High Crimes #1

by Forrest.H on May 28, 2015

Writer: Christopher Sebela
Artist: Ibrahim Moustafa
Publisher: Monkeybrain Comics
Release Date: January 30, 2013
Cover Price: $0.99
I owe Christopher Sebela an apology. Months ago, he emailed me all of the issues of High Crimes that were out at the time for me to review. How did I repay him? I totally dropped the ball, letting a little folder titled “High Crimes – READ ASAP” sit on my desktop for far too long. I want to apologize to these creators for not getting to this incredible book sooner. I plan to make it right over the next few days with reviews of issues 1-10 amidst sporadic tweets about how you guys should be reading this book.

There, that’s off my chest. Now, I get to talk about how fucking good this book is. Because, it really is.

I think, and Sebela says himself in the letter at the back of this first issue, that High Crimes is about a lot of things. It’s about failure, redemption, a feeling of manifest destiny, a need to survive and even bloody, visceral violence. Most importantly though, it’s about people.

Sure, there’s a monstrously tall, monolithic of a mountain that towers over the whole book. However, that mountain in all of its natural, imposing presence is, indifferent. Indifference is not interesting. A mountain has no goals, ambitions, fears or plans. Thankfully, the characters at the heart of this book are quite the opposite. Sebela leverages that difference to a greatly effective degree. With his counterpart Moustafa behind the pen, they make an interesting book about the kinds of people that climb mountains that are indifferent to their very existence. Not an easy feat.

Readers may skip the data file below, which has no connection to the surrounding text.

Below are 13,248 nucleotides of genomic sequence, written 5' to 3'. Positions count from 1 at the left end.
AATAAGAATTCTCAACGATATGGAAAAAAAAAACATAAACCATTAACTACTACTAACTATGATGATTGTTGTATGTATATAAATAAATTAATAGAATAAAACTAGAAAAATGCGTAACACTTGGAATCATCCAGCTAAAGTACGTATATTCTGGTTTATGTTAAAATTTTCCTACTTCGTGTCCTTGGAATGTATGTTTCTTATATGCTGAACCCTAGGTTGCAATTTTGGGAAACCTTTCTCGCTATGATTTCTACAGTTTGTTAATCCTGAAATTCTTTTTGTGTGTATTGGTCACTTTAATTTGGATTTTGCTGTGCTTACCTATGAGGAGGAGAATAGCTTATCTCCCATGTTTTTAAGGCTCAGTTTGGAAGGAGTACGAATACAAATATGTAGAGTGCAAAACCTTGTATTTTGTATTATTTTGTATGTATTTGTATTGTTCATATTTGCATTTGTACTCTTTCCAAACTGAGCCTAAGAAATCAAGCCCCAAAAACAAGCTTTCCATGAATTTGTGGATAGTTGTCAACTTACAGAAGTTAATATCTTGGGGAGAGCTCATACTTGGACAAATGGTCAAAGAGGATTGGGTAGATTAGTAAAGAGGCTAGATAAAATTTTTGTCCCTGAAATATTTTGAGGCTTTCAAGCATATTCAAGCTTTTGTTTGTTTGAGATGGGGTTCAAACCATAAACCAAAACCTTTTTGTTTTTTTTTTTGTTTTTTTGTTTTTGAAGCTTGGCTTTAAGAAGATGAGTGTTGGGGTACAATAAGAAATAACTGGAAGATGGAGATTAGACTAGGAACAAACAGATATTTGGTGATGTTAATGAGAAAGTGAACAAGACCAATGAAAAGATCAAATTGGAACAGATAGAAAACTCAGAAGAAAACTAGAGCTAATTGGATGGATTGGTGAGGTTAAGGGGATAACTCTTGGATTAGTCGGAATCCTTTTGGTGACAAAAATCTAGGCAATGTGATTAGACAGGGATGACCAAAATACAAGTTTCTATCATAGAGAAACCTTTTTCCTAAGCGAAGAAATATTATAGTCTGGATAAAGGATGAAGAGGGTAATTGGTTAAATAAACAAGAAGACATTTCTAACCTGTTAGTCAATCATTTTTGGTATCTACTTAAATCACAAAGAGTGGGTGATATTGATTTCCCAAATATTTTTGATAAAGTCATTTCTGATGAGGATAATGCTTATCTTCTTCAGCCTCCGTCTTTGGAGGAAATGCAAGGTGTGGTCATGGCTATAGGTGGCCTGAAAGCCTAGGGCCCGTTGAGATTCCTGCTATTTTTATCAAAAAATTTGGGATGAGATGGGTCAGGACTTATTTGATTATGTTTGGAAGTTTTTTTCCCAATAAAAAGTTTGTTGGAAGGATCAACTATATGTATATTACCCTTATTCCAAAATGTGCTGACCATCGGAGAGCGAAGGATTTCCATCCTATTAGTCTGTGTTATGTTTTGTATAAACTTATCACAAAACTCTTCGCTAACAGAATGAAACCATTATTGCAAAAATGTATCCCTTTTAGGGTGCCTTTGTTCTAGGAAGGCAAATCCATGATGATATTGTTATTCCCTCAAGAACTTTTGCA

Some of the people here are looking to make a quick buck. Others are looking to redeem themselves and even more, scary as hell, are looking for revenge. There's some really dramatic exposition and info dumping near the end, sure. But so what? compared to everything else this issue offers, one narrative misstep (almost always necessary in a first issue, anyways) is no big deal at all. 

There’s snowboarding, cut off hands, jets, fingerprinting and guns in this first issue alone. What else could you possibly ask for?

How about an intriguing mystery, naturally written and human feeling characters, art that rivals any mainstream comic book and oh yeah, secret agents.

This is a truly great first issue. One that’s built on a unique idea but that is driven by its people, not its plot. That’s the best thing a comic can be. A vehicle for mediation of the human condition even on a 29 thousand foot tall mountain. This is a hell of comic.

Issue two review soon. 

Our Score:


A Look Inside